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Anita Nair: The Cartographer of Fragmented Consciences

Kumar Paral is a writer, a culture enthusiast, and a bibliophile.

Anita Nair, Indian Writer

Anita Nair is a prominent Indian writer who is celebrated for her novels, short stories and travel writings. As a writer with uncommon narrative power, unparalleled psychological realism, extraordinary historical semblance and unusual amorous sensibilities, her writings are an unorthodox exploration of psyche as well as the inner spirit of individuals.

Anita Nair, who has been a fervid traveller and passionate chronicler of the past, employs her dissipated experiences to unravel infinite possibilities of the individual in their aleatory journeys through dormant and eruptive pathways of deterritorialisation and temporal displacement. The trajectories of her characters, both in real and imagined terrains, always survey the strange interiors of singular minds in order to reveal structures of outer realities.

Anita Nair's Fiction

Anita Nair's novels are a journey to the interiors. She situates deciphered realism, coloured fantasies, fragmented consciousness and disconnected visualities in her fiction for augmenting encoded cyclic narration. Even though her characters are mostly strangers to the core values and customs of the society and they like to subsist on their own terrains of agony and ecstasy, they are ordinary human beings in another sense as they always desire to relish the emotional wilderness of estranged individuals.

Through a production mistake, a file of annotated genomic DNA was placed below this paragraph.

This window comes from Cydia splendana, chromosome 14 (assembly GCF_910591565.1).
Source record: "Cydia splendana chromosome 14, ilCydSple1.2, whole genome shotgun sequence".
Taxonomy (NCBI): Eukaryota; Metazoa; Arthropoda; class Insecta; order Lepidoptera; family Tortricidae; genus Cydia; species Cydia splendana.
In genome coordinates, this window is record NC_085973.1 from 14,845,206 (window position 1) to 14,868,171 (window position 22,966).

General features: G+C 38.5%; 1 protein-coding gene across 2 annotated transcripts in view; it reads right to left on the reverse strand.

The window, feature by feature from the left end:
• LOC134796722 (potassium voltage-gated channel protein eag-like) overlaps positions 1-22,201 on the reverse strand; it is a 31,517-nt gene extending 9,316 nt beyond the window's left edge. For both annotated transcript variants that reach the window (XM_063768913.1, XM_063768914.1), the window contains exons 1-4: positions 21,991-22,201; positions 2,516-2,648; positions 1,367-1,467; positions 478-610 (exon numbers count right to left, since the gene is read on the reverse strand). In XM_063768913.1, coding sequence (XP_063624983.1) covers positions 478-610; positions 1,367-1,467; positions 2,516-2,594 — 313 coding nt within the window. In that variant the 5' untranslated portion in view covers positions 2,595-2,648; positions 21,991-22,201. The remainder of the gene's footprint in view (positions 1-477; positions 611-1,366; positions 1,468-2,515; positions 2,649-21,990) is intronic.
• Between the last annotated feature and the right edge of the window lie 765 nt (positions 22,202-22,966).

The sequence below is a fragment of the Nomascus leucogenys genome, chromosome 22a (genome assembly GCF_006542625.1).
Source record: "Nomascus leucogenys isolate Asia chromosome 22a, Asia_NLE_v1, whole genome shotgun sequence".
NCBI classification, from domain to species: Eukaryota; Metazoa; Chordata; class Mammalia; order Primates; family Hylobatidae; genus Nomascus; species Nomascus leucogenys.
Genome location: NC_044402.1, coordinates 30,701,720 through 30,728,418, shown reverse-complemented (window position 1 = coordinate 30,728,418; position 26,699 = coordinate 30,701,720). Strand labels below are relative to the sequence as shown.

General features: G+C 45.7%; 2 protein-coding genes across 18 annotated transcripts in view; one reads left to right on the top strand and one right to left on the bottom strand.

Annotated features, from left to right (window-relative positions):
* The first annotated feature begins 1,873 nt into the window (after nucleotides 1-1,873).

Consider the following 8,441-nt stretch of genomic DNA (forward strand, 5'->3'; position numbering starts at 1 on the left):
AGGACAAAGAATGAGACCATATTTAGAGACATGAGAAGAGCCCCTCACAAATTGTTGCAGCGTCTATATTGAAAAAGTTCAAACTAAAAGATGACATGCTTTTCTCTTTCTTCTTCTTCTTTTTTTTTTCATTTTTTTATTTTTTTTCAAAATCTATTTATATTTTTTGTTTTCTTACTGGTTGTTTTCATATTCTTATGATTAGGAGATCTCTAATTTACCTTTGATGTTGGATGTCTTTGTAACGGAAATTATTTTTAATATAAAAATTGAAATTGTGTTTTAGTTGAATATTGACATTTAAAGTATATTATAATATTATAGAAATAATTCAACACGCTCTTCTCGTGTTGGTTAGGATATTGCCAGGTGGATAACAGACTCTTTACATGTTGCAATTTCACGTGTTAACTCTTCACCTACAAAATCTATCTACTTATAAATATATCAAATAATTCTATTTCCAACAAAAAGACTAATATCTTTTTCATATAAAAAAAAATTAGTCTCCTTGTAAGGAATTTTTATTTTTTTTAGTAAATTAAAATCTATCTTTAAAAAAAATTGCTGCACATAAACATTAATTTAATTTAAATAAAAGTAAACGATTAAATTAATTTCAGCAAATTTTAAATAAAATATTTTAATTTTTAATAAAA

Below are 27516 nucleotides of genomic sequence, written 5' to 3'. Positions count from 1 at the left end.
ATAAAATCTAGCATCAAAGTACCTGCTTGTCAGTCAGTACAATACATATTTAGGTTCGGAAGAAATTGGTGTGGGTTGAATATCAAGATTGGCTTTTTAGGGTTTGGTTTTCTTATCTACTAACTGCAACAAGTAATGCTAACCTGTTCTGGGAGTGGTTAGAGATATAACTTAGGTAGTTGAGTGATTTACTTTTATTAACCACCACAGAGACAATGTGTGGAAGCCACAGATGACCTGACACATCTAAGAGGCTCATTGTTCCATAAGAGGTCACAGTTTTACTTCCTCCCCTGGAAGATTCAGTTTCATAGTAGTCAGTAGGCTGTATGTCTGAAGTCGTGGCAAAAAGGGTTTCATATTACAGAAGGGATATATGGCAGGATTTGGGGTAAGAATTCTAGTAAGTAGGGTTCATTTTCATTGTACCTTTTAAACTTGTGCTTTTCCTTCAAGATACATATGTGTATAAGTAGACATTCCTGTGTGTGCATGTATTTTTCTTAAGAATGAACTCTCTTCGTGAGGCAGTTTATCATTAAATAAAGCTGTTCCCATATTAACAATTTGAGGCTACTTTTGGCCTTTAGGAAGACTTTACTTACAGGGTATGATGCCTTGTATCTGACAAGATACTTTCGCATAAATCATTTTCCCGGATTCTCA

Nair's novels and short stories portray individuals who can overwrite their destiny over their crude imagination and can get away from the assigned intricate trap-doors of everyday lives. They are always on a long struggle not only with the stratified world but also with themselves in order to overcome the multitude of infernal fires burning both inside and outside their mind.

"The Betterman"

The Betterman, Anita Nair's debut novel, is a compelling narrative about human foibles and frailties. It is set in Kaikurissi, a real-and-imagined village in Kerala, and it becomes the focus of the untold chronicles. The writer, by scintillating narration and semi-rustic language, weaves the lives of a number of people along with village lore and mythology. The novel also narrates the attempts of Mukundan, the protagonist of the novel, to reclaim his identity and lost roots, in which he succeeds by sacrifice.

“This is where I was born, after all. This is where I belong.”

— The Betterman, Anita Nair

"Mistress"